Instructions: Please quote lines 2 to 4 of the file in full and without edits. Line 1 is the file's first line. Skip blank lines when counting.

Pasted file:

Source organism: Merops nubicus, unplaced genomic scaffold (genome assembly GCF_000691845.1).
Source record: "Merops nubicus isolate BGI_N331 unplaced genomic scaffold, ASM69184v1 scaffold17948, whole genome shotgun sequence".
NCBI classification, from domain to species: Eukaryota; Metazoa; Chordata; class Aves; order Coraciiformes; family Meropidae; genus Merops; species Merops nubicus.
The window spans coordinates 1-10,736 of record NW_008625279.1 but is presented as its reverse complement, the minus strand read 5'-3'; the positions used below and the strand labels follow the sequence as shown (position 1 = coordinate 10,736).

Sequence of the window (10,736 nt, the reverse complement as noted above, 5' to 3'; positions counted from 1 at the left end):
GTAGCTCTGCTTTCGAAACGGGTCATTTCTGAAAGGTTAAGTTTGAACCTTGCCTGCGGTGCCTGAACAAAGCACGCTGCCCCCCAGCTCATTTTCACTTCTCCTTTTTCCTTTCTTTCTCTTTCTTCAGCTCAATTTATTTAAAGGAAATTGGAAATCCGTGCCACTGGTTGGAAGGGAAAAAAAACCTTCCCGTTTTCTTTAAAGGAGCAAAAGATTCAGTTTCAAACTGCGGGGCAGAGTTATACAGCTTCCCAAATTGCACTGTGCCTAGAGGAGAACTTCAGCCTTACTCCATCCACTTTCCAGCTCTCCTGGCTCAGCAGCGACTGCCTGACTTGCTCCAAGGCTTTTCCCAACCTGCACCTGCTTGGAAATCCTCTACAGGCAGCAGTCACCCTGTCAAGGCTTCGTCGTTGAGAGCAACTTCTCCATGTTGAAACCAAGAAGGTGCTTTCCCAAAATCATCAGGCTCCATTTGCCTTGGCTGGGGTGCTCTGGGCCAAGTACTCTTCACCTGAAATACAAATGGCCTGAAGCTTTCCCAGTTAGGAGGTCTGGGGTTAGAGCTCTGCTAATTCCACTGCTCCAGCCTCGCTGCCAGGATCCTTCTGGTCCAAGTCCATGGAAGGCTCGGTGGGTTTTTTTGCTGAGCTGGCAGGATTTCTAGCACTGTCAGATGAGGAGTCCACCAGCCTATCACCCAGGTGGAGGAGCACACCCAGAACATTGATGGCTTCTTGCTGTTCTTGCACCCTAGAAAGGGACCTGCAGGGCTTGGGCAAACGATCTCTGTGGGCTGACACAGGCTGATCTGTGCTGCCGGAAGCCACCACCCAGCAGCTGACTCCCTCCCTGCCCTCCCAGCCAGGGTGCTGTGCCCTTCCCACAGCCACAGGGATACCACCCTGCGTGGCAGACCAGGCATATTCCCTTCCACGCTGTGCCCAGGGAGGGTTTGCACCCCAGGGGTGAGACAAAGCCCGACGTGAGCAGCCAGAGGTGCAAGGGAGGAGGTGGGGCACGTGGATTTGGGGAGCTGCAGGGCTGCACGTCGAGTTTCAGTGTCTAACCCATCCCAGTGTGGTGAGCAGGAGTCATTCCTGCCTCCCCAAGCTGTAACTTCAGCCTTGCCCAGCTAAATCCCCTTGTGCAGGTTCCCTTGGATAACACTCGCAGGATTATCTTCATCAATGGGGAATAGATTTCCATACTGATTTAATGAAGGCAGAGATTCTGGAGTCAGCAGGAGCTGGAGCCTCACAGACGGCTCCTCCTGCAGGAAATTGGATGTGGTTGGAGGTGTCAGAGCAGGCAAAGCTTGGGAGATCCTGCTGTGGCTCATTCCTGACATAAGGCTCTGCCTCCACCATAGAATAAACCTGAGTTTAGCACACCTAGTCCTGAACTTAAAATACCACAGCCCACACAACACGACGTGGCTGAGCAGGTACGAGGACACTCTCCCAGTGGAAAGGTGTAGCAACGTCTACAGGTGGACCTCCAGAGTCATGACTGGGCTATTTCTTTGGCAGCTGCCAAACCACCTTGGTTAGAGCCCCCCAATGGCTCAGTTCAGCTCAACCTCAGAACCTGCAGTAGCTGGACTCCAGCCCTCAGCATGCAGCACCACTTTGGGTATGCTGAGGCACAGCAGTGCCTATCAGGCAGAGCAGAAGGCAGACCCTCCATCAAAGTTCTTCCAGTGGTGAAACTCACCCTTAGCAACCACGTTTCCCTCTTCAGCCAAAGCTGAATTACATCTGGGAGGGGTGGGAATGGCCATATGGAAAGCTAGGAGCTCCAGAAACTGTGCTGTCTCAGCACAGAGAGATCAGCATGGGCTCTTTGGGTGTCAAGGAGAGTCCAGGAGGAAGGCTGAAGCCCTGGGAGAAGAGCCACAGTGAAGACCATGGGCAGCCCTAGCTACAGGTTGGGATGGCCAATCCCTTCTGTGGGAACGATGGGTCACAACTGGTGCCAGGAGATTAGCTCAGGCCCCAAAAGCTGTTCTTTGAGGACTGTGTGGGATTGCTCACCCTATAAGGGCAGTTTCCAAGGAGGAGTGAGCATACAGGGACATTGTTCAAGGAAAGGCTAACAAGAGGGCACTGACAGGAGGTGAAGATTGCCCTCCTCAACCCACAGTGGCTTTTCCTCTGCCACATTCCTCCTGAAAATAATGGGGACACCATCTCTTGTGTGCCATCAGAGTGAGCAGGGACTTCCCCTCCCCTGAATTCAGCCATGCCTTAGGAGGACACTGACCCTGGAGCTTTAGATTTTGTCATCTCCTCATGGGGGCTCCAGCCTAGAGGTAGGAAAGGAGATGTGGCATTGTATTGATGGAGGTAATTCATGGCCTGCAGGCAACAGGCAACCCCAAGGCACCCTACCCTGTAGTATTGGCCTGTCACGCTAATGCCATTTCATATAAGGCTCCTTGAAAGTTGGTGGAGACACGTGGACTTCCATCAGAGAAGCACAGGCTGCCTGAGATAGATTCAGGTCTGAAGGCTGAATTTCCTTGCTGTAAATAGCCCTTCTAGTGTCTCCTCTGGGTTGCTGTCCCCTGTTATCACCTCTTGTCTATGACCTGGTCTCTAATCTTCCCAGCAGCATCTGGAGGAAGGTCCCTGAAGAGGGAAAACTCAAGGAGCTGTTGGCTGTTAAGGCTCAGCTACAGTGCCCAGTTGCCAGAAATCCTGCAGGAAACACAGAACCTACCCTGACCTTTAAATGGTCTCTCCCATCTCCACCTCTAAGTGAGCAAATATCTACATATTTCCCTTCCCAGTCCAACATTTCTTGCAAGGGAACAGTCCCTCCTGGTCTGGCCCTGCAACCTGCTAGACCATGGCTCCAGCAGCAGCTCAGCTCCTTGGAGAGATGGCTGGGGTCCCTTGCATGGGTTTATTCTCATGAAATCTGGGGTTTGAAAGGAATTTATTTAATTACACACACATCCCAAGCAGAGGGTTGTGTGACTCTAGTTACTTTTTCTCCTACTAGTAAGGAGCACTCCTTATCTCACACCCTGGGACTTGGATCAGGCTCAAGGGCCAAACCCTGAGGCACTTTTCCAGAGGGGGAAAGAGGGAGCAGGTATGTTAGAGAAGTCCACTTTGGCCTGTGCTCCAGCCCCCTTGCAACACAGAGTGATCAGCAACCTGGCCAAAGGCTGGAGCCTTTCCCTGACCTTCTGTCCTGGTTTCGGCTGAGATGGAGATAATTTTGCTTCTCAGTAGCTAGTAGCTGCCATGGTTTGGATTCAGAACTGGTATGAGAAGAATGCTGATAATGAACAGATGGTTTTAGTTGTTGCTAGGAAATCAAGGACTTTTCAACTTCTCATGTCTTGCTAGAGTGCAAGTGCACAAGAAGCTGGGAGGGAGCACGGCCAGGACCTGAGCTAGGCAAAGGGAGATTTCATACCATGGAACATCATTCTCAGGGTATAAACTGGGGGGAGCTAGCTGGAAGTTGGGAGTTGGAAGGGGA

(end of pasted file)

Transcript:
Source record: "Merops nubicus isolate BGI_N331 unplaced genomic scaffold, ASM69184v1 scaffold17948, whole genome shotgun sequence".
NCBI classification, from domain to species: Eukaryota; Metazoa; Chordata; class Aves; order Coraciiformes; family Meropidae; genus Merops; species Merops nubicus.
The window spans coordinates 1-10,736 of record NW_008625279.1 but is presented as its reverse complement, the minus strand read 5'-3'; the positions used below and the strand labels follow the sequence as shown (position 1 = coordinate 10,736).